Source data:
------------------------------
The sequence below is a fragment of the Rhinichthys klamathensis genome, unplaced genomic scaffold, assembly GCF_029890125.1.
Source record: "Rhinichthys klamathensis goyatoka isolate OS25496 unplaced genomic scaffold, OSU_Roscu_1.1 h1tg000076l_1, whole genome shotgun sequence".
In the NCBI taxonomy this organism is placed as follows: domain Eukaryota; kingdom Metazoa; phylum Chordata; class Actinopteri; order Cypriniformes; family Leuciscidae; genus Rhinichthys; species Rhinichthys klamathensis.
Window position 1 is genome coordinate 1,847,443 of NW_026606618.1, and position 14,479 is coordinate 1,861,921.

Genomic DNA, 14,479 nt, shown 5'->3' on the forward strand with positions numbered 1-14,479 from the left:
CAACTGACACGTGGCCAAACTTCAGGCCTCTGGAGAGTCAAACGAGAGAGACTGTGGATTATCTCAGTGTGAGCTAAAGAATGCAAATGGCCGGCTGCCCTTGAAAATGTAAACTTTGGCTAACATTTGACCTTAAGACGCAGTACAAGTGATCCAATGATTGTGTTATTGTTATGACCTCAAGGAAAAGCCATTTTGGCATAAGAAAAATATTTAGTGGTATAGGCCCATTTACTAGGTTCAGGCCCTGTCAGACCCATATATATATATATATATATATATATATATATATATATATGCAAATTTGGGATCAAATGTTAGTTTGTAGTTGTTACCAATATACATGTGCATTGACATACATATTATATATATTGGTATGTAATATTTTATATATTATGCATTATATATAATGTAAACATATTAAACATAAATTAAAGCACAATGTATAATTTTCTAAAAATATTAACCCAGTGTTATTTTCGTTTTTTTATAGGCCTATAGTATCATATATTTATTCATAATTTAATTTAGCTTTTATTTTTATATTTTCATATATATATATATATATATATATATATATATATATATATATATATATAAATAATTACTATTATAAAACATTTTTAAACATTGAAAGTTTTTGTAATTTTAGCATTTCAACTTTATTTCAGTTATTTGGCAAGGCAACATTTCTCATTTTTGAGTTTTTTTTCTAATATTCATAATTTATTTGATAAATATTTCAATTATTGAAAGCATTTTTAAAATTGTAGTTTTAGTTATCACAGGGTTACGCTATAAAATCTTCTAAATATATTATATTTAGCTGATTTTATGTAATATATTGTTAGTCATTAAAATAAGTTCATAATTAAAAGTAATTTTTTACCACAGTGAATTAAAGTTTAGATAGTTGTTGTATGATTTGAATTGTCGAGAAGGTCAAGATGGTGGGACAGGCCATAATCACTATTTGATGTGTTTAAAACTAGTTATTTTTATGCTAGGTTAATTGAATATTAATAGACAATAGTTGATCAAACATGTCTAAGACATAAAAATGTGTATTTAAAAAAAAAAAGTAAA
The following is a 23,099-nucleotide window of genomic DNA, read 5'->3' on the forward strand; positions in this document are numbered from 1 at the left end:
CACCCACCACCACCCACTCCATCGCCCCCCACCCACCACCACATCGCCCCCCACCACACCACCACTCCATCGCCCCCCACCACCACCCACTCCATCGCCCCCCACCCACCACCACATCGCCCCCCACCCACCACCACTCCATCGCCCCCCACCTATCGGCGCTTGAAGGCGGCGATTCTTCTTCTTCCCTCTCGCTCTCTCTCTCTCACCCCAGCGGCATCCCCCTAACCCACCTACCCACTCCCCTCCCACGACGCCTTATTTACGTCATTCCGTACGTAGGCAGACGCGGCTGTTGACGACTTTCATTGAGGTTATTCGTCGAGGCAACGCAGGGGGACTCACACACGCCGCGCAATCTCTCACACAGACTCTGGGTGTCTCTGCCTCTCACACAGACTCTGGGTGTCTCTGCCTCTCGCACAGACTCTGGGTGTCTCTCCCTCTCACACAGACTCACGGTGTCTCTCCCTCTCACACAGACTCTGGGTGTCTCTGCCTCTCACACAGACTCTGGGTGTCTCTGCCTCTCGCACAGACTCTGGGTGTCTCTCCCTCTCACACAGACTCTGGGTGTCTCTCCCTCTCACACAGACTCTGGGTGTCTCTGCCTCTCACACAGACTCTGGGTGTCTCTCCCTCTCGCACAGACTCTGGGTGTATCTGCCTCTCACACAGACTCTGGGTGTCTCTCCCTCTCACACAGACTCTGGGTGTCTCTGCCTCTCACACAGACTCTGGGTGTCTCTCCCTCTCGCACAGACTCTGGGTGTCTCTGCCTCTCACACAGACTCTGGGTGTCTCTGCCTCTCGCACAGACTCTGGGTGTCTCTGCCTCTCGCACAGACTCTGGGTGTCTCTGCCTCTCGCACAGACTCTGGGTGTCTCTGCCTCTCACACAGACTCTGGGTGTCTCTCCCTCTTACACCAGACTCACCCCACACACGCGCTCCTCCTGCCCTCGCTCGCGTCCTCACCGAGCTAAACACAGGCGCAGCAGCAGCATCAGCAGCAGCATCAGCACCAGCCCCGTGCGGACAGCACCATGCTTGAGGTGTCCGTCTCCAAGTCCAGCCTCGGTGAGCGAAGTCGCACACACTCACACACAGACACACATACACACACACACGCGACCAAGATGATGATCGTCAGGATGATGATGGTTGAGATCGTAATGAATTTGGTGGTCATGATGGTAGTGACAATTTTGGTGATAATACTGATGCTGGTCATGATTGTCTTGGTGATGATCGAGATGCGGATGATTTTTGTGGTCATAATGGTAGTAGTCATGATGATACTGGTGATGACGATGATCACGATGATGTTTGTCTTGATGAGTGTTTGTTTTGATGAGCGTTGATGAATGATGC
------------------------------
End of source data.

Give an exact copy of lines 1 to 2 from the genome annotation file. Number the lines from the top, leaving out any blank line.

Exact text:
The sequence below is a fragment of the Rhinichthys klamathensis genome, unplaced genomic scaffold, assembly GCF_029890125.1.
Source record: "Rhinichthys klamathensis goyatoka isolate OS25496 unplaced genomic scaffold, OSU_Roscu_1.1 h1tg000076l_1, whole genome shotgun sequence".